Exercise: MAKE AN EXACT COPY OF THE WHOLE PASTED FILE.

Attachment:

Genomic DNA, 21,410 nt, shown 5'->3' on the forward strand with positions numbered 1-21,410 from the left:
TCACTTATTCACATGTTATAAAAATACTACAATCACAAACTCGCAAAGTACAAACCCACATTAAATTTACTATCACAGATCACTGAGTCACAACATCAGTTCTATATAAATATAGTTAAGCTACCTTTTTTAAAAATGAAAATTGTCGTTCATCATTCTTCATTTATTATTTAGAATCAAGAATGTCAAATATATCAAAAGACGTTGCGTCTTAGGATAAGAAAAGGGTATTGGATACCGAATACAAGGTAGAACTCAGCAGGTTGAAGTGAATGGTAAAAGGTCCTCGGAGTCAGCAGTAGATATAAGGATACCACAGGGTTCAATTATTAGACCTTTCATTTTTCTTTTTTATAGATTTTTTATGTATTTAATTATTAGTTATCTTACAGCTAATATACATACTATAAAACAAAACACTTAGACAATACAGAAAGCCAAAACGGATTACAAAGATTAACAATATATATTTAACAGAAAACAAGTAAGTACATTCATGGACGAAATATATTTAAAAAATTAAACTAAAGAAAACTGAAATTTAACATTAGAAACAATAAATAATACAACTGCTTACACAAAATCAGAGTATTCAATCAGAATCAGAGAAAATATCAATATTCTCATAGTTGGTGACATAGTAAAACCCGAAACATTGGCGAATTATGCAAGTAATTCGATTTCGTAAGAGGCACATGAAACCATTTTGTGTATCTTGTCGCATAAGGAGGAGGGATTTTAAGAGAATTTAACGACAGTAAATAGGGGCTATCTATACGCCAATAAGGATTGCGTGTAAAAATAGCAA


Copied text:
Genomic DNA, 21,410 nt, shown 5'->3' on the forward strand with positions numbered 1-21,410 from the left:
TCACTTATTCACATGTTATAAAAATACTACAATCACAAACTCGCAAAGTACAAACCCACATTAAATTTACTATCACAGATCACTGAGTCACAACATCAGTTCTATATAAATATAGTTAAGCTACCTTTTTTAAAAATGAAAATTGTCGTTCATCATTCTTCATTTATTATTTAGAATCAAGAATGTCAAATATATCAAAAGACGTTGCGTCTTAGGATAAGAAAAGGGTATTGGATACCGAATACAAGGTAGAACTCAGCAGGTTGAAGTGAATGGTAAAAGGTCCTCGGAGTCAGCAGTAGATATAAGGATACCACAGGGTTCAATTATTAGACCTTTCATTTTTCTTTTTTATAGATTTTTTATGTATTTAATTATTAGTTATCTTACAGCTAATATACATACTATAAAACAAAACACTTAGACAATACAGAAAGCCAAAACGGATTACAAAGATTAACAATATATATTTAACAGAAAACAAGTAAGTACATTCATGGACGAAATATATTTAAAAAATTAAACTAAAGAAAACTGAAATTTAACATTAGAAACAATAAATAATACAACTGCTTACACAAAATCAGAGTATTCAATCAGAATCAGAGAAAATATCAATATTCTCATAGTTGGTGACATAGTAAAACCCGAAACATTGGCGAATTATGCAAGTAATTCGATTTCGTAAGAGGCACATGAAACCATTTTGTGTATCTTGTCGCATAAGGAGGAGGGATTTTAAGAGAATTTAACGACAGTAAATAGGGGCTATCTATACGCCAATAAGGATTGCGTGTAAAAATAGCAA